*****The Last Update, December 18--It Ends With A Whimper
Clearly, the poor performance at the box office of this film bodes ill for any sequels. A modest hit overseas, a disaster here in the states, the film will go down as a paradigm of how not to do fantasy, even as the books which it is based on are finally revealed as poisonous vehicles of hatred. Not a good idea to dis God. The Vatican weighed in with its scathing review decrying the film as anti-Christmas and finding great consolation in the low box office revenue. See Vatican Pullman Putdown. New Line Cinema will lick its wounds for only a while. Seems like repentance will bring new blessings--see above post.
*****December 11 Update--Bishops Pull Positive Review Of Movie!!
Yesterday, the Bishops pulled the positive review of The Golden Compass, see Bishop's Review. The USCCB did this without comment, but there will be a response shortly. Check out this story for more info: Call to fire reviewer. As mentioned before, this review was done in the Bishops' name and many of them are outraged about it. The conference took it on the chin this weekend as the Bishops were used as a foil to praise the movie while other Catholics vigorously opposed it. Fortunately, many Bishops and dioceses published highly critical letters and articles about the books and movie anyway.
*****December 8 Update!!
Oh, Oh! Reuters is reporting, see box office disappointment, that the first box office returns do not bode well for the movie--less than $30 million this weekend. Shucks! Guess boycotts occasionally work, though, in the end, what will sink this franchise wannabee is a wretched story and a hatred for the God who gives the ultimate happy ending--eternal life--to those who believe in him. Many thanks to William Donohue of The Catholic League for relentlessly hammering away at this travesty of a trilogy and its cinematic debut.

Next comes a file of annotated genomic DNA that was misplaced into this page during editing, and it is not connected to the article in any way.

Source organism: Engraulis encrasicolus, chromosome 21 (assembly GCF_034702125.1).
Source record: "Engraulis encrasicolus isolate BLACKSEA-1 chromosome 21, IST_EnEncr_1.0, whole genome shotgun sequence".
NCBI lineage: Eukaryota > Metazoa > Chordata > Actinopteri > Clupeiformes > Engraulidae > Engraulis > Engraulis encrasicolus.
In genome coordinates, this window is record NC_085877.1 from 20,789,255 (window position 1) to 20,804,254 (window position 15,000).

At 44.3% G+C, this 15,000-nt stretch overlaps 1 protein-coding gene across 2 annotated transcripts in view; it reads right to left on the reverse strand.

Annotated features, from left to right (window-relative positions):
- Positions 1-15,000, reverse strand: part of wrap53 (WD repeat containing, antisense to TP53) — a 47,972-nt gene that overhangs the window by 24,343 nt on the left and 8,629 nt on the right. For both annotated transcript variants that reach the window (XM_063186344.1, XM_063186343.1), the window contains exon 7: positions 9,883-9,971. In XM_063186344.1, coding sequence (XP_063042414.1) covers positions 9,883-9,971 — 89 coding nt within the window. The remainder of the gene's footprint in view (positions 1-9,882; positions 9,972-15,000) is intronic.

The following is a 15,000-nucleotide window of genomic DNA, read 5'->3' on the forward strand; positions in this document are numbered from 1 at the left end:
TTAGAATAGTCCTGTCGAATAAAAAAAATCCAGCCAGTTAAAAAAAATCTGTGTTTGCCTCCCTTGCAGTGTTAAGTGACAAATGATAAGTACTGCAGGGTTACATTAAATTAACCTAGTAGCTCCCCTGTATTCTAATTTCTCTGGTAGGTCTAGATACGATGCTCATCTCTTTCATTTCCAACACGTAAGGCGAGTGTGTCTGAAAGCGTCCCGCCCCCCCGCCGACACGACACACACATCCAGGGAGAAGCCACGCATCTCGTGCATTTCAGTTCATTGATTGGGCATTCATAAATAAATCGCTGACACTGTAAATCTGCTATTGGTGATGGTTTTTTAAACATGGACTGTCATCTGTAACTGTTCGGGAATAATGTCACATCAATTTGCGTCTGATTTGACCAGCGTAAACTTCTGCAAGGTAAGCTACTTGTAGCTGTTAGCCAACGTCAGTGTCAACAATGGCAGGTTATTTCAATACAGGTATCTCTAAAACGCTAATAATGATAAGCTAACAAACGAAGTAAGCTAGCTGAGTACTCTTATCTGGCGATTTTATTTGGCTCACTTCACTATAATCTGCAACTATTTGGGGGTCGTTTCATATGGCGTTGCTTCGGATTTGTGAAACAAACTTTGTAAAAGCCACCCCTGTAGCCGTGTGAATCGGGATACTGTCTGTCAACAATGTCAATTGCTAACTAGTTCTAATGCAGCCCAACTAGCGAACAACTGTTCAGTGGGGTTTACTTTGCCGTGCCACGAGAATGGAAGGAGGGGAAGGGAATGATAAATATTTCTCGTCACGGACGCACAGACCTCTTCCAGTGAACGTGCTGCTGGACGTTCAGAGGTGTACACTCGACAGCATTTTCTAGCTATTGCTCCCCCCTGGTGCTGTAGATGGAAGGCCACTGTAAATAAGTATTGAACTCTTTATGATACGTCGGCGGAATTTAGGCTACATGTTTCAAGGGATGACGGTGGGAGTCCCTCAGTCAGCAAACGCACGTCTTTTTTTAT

*****December 7 Update!!
According to an average of 146 reviews, see review compilation, the movie is averaging only a 45% favorability rating. Staggeringly poor for a film for which people had such high expectations. It will be interesting to see how that translates at the box office.
*****On The Eve Of St. Nicholas--A New Update!!
Time to take a look at the reviews, which are decidedly mixed on this movie. Interestingly, the negative ones primarily divide into two camps: those who find the movie simply boring and dismal, and those who are angry that the anti-Catholic tone of the books has been toned down. Check this link to get a sampling of the current reviews: Golden Compass Reviews. My hunch is that this film will be at best a moderate success because of a lack of return viewers and because, at its heart, it's just a very poor fairy tale. Great bears though--wish they had a more noble cause to fight for. In the end, a poor story told poorly.
*****December 4 Update!!
Here's a pic of New Line's advertisement for the movie, quoting the USCCB review. Earlier in the day, the citation in the ad was a cobbled together piece that erroneously quoted Forbes, making him sound worse then he already was. Unfortunately, in this corrected ad, the quote is accurate.
In the reviews of the movie, reference is often made to the popularity of Pullman's His Dark Materials Trilogy. In Salon.com review, that came out today, a review written by a "Catholic" , mention is made of "Pullman's wildly successful, Whitbread and Carnegie award-winning triology." It's always called very popular, but I have to confess something. Several years ago, I made it through the first book and part of the second and then I had to quit. Not because it was anti-Catholic--I always like to know what the enemy has to say about us--but because it was amazingly boring and joyless. I have never met a child or an adult who has made it through all three books. Have you? It's on the library shelves of the public schools within my parish, but kids just don't talk about it. Methinks the trilogy's popularity is wildly exaggerated.
*****December 3 Update!!
Based on the favorable coverage given by the USCCB reviewer, New Line tried to contact diocesan media outlets to put ads for the movie in the local diocesan papers. I checked this out and have found that the dioceses' communication directors and editors across the country are very cool to this idea. Common sense seems to prevail here. Also, Bishop Listecki from LaCrosse has written a powerful letter to pastors warning of the anti-Catholic nature of the books and movie. Check it out here Bishop's Letter.
*****November 30 Update!!